Slav­ery is on the rise – take a look around

The Press and Journal (Aberdeen and Aberdeenshire) - - AGENDA - An­neDyer

Iam a per­son very care­ful with money and I love a bar­gain. I am de­lighted if I can find some­thing that is cheaper than ex­pected. I shop around, and can tell the value of things. It is a good day for me when I come across an item that I have wanted for some time at a greatly re­duced cost. I know that I am not alone, there are many other bar­gain hun­ters like me out there. How­ever, there is an­other side to the ready avail­abil­ity of cheaper goods or ser­vices. There are times when we should ask the ques­tion: why is this so cheap?

Re­cently I was in con­ver­sa­tion with a se­nior of­fi­cer from Po­lice Scot­land. We were speak­ing about mod­ern slav­ery in the UK. The of­fi­cer told me slav­ery is on the in­crease, and that the re­al­ity is that there are many more slave work­ers here than the of­fi­cial fig­ures sug­gest. I asked why this was. The of­fi­cer replied: ‘ Well, British peo­ple like cheap things’. Then the of­fi­cer con­tin­ued to tell me how those who are slaves are very close to us, of­ten hid­den in plain sight.

We are aware that slav­ery is a sig­nif­i­cant part of our na­tion’s past. The story of the abo­li­tion of slav­ery, in­clud­ing the roles played by the churches, is some­thing that we can rightly be proud of. And yet this in­sid­i­ous prac­tice of en­slav­ing and own­ing hu­man be­ings is again on the rise.

In the last cou­ple of weeks our at­ten­tion has been on the dread­ful tragedy of the deaths in the con­tainer lorry in Es­sex. As the in­ves­ti­ga­tion has con­tin­ued, we have all had the op­por­tu­nity to learn more about the mod­ern slave routes across Europe, and to ap­pre­ci­ate more fully how slav­ery is a global busi­ness that preys on peo­ple who are poor and vul­ner­a­ble. We can see how young peo­ple are easy to ex­ploit and why so many of the slaves iden­ti­fied in the UK are un­der 35. They are brought into this coun­try and then dis­ap­pear into the black econ­omy.

Most of the slaves in the UK have been traf­ficked from over­seas, but there are a sig­nif­i­cant num­ber of UK na­tion­als who are slaves. Forced slave labour is found in in­dus­tries like agri­cul­ture, man­u­fac­tur­ing, and con­struc­tion. Slav­ery is com­mon in the hos­pi­tal­ity in­dus­try. Slaves can be work­ers in nail bars and car washes, while some are forced to beg on the streets. And, sadly, many women and girls are traf­ficked for the sex in­dus­try. Wher­ever they work, the re­sults are ei­ther in­creased prof­its for those ex­ploit­ing the slaves, or cheaper goods, or both. The ma­jor­ity of slaves are young and many are chil­dren.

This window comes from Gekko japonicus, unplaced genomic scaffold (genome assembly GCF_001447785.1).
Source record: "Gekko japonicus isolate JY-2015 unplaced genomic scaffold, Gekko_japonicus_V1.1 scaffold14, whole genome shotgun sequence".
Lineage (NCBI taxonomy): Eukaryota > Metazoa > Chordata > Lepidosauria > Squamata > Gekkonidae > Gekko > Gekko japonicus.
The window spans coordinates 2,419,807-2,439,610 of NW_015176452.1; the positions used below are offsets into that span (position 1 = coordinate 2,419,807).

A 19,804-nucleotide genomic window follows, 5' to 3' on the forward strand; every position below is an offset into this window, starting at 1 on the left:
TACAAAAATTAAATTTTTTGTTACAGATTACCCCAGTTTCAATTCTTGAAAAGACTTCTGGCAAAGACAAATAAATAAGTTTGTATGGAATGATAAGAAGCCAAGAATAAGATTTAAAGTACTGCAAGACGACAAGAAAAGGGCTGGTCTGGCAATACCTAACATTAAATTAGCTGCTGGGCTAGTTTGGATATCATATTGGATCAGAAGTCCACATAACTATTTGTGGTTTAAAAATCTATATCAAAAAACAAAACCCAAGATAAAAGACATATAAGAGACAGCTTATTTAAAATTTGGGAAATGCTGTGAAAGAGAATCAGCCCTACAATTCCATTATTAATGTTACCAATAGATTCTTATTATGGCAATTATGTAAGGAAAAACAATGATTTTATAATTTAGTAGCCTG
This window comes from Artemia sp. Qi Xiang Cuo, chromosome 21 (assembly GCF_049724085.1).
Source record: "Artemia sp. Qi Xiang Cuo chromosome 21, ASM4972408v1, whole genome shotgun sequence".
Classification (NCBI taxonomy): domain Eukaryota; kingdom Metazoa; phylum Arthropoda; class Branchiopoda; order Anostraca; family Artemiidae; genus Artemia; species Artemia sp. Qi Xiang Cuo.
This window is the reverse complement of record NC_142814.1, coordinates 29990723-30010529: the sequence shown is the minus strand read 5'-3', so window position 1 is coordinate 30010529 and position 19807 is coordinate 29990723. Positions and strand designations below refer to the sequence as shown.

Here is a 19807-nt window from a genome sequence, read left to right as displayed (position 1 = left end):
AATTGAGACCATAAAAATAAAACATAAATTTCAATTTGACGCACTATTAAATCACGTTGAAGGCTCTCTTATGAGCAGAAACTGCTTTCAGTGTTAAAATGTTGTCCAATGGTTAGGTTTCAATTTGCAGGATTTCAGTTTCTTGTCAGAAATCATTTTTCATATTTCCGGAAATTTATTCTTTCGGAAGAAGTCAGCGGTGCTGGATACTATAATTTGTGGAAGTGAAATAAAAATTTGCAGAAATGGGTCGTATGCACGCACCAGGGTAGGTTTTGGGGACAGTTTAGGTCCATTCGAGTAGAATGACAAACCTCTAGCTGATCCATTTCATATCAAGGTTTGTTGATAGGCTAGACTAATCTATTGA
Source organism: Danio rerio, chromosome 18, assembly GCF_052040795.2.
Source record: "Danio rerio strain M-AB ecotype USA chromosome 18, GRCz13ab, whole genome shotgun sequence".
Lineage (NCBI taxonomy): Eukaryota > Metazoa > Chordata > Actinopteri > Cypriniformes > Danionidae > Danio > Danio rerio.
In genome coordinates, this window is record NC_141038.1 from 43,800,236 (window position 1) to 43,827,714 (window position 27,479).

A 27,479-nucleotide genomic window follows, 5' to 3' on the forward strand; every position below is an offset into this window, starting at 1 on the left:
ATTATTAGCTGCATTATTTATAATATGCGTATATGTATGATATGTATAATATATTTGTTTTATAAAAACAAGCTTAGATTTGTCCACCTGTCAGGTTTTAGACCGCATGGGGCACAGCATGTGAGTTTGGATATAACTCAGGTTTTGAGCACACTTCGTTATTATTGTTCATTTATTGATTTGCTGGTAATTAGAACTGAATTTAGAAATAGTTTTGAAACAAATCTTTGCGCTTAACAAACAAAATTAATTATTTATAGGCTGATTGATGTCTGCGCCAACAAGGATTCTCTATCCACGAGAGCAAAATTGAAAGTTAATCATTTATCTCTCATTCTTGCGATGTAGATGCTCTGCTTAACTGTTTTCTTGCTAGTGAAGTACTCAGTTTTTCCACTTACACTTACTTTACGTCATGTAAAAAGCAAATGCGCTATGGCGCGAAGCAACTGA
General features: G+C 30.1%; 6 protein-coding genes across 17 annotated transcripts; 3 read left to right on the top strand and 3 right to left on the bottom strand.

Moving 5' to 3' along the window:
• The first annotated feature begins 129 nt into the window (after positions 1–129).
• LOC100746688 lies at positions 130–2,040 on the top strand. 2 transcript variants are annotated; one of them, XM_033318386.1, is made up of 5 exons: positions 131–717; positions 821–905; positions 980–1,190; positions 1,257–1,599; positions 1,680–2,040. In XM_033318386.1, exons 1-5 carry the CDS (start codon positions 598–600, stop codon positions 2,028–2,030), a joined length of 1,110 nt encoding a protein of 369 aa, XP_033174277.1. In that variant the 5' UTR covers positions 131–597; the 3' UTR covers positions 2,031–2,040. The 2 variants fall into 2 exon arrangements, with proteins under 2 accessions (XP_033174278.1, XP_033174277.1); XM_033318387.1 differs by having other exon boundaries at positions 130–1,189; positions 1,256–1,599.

The deaths in Es­sex have alerted us afresh to this is­sue, and many of us will be won­der­ing how it is that one per­son can look on an­other and see a com­mod­ity, some­one who is not a per­son but some­thing to be bought or sold. There are all kinds of mo­ti­va­tions for this, but along­side the de­sire for fi­nan­cial gain there is the abil­ity to dis­miss peo­ple who are dif­fer­ent in some way.

Slaves are seen by those who trade them as not worth the same re­spect and care as ev­ery­one else. When peo­ple are seen as sig­nif­i­cantly dif­fer­ent, in some way, then, it is easy to think of them dif­fer­ently. They are peo­ple to be used, not peo­ple to be re­spected and given full hu­man rights, the rights that we should ex­pect for ev­ery per­son.

If we find slav­ery ab­hor­rent then there are things that we can do to re­sist this steadi­ly­in­creas­ing, abu­sive prac­tice. For ex­am­ple, we can pay at­ten­tion to those who work around us. If we pay close at­ten­tion we might en­counter those for whom some­thing just does not look right. If the con­text is such that we are re­ceiv­ing a very cheap ser­vice of some kind, or are be­ing of­fered some­thing to buy that is ex­traor­di­nar­ily cheap, then we might won­der if there has been slav­ery or ex­ploita­tion in­volved some­where along the sup­ply chain.

When we can see such bar­gains be­fore us then we have to make a choice. If we pur­chase the item or ser­vice, then we are buy­ing into a sys­tem of abuse, and so par­tic­i­pat­ing in it to some de­gree.

Two hun­dred years ago peo­ple in Scot­land un­der­stood why the pur­chase of sugar and to­bacco were po­lit­i­cal and so­cial is­sues. They un­der­stood that in the pro­duc­tion of these much-loved com­modi­ties hu­man be­ings were ex­ploited. They raised their voices, and changed shop­ping habits. They lob­bied par­lia­ment and pushed for changes in the law so that all peo­ple, what­ever their place in the sup­ply chain, could be pro­tected. It is time for us to have such an aware­ness with re­gard to mod­ern slav­ery. The Rt Rev Anne Dyer is Epis­co­palian Bishop of Aberdeen and Orkney and Scot­land’s first fe­male bishop

They are brought into this coun­try and then dis­ap­pear into the black econ­omy

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